Call of Juarez
|a game by||Techland|
|Platforms:||XBox 360, PC|
|User Rating:||9.3/10 - 3 votes|
|Rate this game:|
|See also:||Action Adventure Games, Call of Juarez Games|
It Took The Italian Sergio Leone to shoot films in the Spanish desert to make decent films about American cowboys. Mel Brooks and Ang Lee have since jostled the genre around a bit to include prolonged fart jokes and bumming, but Clint Eastwood was the best cowboy ever, and he never lifted a leg and blamed it on his horse. And - not that he had anything against that sort of thing, I'm sure - I just don't think Clint's gay.
Reverend Ray certainly wouldn't approve of that sort of thing. He's an old-school brimstone preacher, the doomsaying old curmudgeon who you'd dismiss as a harmless lunatic if he didn't have a Bible in his hand. And he does have that Bible in his hand; just tap five and fire to launch one of his favourite Old Testament passages. This scares a few of your opponents, but more importantly - with your other hand free to fire a gun - it's way f***iri cool.
Between Ray's levels, you play Billy - the young man Ray's chasing for the murder of his brother. A murder we suspect he didn't commit but evidence has never been that much of a problem for the fundamentalists. Billy's return from a hunt for the mythical treasure of Juarez has ended without success, and he's come home to a town that's hardly happy to see him. You can't claim Billy's an innocent - ten minutes into the game and you've already stolen two guns and nearly gotten a free gob job from a friendly whore. The idea of chasing yourself around the American landscape seems odd, but it works. The levels touch upon - but avoid repeating - each other. Occasionally you see the same encounter from both characters' perspectives. Simple but effective, there's talent in the storytelling. Script and voiceacting is my personal bugbear, but it's genuinely important here; Call Of Juarez is a homage to cowboy films. Decent Western games are few and far between, so getting the voices and script wrong would have been a tragedy. Fret not - it's all excellent.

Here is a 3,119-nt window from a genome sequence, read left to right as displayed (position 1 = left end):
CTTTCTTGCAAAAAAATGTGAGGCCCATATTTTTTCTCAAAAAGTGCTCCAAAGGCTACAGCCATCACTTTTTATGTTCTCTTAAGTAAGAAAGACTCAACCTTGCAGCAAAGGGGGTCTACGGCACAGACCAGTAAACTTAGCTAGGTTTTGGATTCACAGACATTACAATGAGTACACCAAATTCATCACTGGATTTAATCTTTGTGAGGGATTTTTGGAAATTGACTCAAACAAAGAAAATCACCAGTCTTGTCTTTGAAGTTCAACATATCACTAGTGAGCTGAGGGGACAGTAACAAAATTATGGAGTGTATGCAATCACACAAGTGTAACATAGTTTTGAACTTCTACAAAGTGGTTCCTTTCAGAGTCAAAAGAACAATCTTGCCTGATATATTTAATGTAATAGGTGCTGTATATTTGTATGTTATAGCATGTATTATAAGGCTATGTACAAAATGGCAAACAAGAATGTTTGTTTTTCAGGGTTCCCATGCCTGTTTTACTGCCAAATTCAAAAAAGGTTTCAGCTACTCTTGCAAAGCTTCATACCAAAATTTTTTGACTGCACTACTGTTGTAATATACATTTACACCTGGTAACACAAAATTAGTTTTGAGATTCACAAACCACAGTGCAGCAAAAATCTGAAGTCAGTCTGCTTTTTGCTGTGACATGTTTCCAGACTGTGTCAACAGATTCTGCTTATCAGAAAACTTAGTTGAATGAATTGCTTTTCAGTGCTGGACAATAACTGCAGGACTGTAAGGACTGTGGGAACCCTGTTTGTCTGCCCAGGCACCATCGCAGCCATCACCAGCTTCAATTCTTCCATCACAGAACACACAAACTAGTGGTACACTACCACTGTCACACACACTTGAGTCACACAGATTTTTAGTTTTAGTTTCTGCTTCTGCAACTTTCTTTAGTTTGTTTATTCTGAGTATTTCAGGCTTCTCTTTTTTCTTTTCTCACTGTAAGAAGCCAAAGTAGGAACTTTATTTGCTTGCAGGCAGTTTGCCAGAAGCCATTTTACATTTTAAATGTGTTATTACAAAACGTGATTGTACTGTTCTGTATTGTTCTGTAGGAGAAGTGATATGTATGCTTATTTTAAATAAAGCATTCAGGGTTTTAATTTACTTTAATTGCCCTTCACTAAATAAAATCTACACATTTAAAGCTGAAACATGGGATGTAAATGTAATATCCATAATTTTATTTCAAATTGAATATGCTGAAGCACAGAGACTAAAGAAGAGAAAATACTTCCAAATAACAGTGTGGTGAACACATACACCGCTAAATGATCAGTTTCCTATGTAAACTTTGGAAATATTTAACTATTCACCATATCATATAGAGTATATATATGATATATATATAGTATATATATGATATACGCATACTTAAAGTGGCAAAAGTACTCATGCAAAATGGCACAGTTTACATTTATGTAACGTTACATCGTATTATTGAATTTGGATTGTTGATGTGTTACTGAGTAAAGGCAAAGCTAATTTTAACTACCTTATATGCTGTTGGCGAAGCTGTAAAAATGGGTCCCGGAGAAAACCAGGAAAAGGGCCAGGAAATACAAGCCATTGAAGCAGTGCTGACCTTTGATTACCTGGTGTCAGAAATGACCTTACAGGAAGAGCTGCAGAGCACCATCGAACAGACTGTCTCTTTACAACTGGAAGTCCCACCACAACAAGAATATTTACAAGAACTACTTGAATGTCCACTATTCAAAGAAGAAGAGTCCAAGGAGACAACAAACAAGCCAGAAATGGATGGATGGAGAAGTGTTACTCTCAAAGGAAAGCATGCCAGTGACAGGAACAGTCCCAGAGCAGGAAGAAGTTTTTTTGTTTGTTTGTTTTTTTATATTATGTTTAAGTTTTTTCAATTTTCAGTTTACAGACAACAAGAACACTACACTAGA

I Shoot Dead People
The boasted 'specific gameplay style and abilities' can be summarised thusly: Billy can jump higher and has a whip for swinging around on, and Ray uses TNT and a Bible, as well as a bullet-time ability that's activated when drawing his guns from their holsters. As Billy, you'll skulk in the shadows, learning to hide from lightning and using thunder to cover your noisier actions. As Ray -just shoot everything you see.
Only, not quite everything. I did what comes naturally, and tried being an arsehole in the saloon. When I threw a chair at a poker player, I was confronted with the warning 'attempts to injure innocent civilians, horses or corpses will cause the game to end'. Although the threat was never carried out (despite my serious efforts), there was a slight discomfort as my suspension of disbelief crawled out of my navel. Game? I've never wanted to shoot a horse so much in my life, and believe me - I've spent most of my life wanting to shoot horses.
Sad to say, combat lets Juarez down. Ray's concentration mode (bullet-time) is nearly constantly available, and the bandits seem to flit between a couple of set attackpoints, giving you the chance to pop in, slow down, shoot and pop out while the enemy are paralysed by time tricks and stupidity. The start points, scripts, triggers and all that supposedly behind-the-scenes stuff is just too transparent. It's still a good game, but with more attention paid to the Al, it could have been a lot better.
Billy's levels, which are more stealth and platform-based, are entertaining in a different way, but it's still a matter of repetition. At one point, I crept - like a Mexican Bugs Bunny - around the back of a man as he performed his patrol. If he'd turned around, I would have kissed him full on the lips and ran off, but I can't work out if that's Warner Bros or Ang Lee's influence.
Creeping around, you'll overhear some great bandit conversations; discussing a piss-stench problem, one man's fear of a 'coyote biting off his nutsack'. It's here, and in the 'Wanted' posters (featuring the developers) where you see the team's sense of humour, which is a strange relief in such an earnest game. I like Call Of Juarez. It has numerous problems, most notably the Al. But there's something beneath all its faults I can forgive; a Western game that has Reverends, shows reverence and even features the occasional smear of puerile humour. The insult 'peckerhead' has, for a while at least, re-entered my active vocabulary.
Hats off to Jesus
Stetson, Stets-off and rest
When the boys from 93 Games came into the office to give us a sneaky-peek at Call Of Juarez some months ago, the first question that crossed our minds wasn't about the game's earnest dedication to decades-old Westerns. It wasn't about the inspiration for Reverend Ray, one of the most pleasingly evil Christians ever to have delusions of being god's sword. We wanted to know if you could shoot people's hats off. Seconds after asking, a slo-mo headshot sent a Stetson wheeling into a horse's flank. To say I cheered would be telling the truth, without understatement Shooting people's hats off is the best.